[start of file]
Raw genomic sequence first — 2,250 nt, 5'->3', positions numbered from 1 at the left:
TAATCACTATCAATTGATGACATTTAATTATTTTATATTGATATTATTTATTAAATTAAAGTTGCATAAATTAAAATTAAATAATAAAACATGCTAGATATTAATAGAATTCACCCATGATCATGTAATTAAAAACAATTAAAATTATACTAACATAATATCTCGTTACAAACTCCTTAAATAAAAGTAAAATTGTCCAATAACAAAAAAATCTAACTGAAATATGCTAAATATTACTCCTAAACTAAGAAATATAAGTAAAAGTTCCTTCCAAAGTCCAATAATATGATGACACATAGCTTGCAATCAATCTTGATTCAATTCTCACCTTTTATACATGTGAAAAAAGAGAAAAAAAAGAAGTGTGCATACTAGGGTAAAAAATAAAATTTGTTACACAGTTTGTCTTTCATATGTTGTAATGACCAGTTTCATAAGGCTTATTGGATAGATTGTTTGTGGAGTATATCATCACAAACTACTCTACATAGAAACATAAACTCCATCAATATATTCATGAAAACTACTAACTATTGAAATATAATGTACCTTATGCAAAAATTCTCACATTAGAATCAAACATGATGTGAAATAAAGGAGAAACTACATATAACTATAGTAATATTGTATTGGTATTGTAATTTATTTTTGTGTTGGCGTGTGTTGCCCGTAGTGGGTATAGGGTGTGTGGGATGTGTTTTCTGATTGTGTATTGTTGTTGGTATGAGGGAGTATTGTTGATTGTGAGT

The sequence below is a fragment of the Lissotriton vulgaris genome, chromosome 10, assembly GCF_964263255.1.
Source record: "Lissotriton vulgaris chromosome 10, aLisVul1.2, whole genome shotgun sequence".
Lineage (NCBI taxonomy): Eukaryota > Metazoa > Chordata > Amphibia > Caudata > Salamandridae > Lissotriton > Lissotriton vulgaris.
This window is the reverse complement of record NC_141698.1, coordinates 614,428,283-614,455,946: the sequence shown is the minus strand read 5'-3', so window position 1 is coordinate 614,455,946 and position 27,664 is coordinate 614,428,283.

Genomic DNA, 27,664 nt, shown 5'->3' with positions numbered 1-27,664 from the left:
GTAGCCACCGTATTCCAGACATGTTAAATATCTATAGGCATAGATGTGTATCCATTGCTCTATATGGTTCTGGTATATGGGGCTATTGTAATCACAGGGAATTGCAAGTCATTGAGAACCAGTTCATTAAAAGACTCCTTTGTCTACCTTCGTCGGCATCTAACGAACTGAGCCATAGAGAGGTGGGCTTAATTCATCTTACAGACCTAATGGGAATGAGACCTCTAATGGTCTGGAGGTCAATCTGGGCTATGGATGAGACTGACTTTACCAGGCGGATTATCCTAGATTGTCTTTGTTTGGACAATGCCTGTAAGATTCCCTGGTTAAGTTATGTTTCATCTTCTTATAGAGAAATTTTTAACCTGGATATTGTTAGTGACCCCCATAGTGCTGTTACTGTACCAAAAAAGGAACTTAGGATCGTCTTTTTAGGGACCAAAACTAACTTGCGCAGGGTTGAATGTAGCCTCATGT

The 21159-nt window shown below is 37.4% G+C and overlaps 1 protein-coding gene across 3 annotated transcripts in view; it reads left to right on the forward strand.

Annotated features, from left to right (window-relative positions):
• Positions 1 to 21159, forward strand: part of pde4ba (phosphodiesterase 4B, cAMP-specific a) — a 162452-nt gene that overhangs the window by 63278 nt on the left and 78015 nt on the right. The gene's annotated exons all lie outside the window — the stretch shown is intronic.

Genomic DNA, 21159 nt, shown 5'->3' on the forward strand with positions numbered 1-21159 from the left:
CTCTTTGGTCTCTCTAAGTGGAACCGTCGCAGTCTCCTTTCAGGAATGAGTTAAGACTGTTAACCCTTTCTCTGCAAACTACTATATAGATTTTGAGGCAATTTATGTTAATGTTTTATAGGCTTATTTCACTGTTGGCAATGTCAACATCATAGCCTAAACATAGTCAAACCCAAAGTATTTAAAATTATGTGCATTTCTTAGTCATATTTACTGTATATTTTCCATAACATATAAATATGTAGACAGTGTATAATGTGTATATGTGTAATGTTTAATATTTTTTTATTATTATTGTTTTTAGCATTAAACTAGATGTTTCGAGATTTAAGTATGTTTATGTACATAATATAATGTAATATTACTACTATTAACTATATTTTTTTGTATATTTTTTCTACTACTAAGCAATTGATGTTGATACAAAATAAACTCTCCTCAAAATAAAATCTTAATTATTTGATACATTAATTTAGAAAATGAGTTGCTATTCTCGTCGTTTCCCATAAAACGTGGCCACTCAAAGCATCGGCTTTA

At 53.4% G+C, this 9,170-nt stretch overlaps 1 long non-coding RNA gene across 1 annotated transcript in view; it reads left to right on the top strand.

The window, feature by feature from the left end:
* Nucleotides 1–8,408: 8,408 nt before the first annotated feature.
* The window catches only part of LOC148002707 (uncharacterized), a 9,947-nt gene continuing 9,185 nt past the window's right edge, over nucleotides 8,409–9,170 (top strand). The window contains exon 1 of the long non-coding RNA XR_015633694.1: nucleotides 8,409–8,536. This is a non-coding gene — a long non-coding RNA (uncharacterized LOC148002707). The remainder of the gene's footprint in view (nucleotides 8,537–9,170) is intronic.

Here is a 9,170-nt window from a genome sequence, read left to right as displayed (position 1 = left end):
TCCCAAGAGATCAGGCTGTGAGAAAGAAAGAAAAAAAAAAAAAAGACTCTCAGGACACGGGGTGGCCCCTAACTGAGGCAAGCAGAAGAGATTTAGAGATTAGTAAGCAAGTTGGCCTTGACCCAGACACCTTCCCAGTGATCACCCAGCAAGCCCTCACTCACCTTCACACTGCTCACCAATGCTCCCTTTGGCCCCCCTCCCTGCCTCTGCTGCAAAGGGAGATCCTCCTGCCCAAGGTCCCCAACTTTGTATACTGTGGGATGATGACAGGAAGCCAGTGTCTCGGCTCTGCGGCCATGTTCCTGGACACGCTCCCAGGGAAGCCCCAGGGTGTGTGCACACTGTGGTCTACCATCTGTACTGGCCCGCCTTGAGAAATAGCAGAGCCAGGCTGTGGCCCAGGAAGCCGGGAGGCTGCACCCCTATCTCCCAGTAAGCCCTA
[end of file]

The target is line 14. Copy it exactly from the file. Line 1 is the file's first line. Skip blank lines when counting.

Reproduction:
At 53.4% G+C, this 9,170-nt stretch overlaps 1 long non-coding RNA gene across 1 annotated transcript in view; it reads left to right on the top strand.